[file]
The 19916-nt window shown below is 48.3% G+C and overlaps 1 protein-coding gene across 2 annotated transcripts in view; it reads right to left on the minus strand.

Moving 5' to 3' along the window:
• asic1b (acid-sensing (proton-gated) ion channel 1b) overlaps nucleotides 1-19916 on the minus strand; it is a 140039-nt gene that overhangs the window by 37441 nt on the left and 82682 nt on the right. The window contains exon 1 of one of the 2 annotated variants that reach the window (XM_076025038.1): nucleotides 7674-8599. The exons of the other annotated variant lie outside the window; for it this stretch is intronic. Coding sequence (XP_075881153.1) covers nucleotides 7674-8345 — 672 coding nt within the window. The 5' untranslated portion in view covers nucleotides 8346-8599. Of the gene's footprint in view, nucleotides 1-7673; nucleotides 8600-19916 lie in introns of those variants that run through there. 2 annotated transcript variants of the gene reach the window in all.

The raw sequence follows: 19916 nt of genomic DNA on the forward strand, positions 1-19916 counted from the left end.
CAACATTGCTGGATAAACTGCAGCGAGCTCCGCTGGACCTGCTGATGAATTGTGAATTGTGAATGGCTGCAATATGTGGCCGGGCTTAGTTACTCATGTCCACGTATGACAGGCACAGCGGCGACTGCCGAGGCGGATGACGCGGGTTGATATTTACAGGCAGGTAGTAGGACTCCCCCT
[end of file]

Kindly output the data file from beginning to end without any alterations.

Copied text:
The 19916-nt window shown below is 48.3% G+C and overlaps 1 protein-coding gene across 2 annotated transcripts in view; it reads right to left on the minus strand.

Moving 5' to 3' along the window:
• asic1b (acid-sensing (proton-gated) ion channel 1b) overlaps nucleotides 1-19916 on the minus strand; it is a 140039-nt gene that overhangs the window by 37441 nt on the left and 82682 nt on the right. The window contains exon 1 of one of the 2 annotated variants that reach the window (XM_076025038.1): nucleotides 7674-8599. The exons of the other annotated variant lie outside the window; for it this stretch is intronic. Coding sequence (XP_075881153.1) covers nucleotides 7674-8345 — 672 coding nt within the window. The 5' untranslated portion in view covers nucleotides 8346-8599. Of the gene's footprint in view, nucleotides 1-7673; nucleotides 8600-19916 lie in introns of those variants that run through there. 2 annotated transcript variants of the gene reach the window in all.

The raw sequence follows: 19916 nt of genomic DNA on the forward strand, positions 1-19916 counted from the left end.
CAACATTGCTGGATAAACTGCAGCGAGCTCCGCTGGACCTGCTGATGAATTGTGAATTGTGAATGGCTGCAATATGTGGCCGGGCTTAGTTACTCATGTCCACGTATGACAGGCACAGCGGCGACTGCCGAGGCGGATGACGCGGGTTGATATTTACAGGCAGGTAGTAGGACTCCCCCT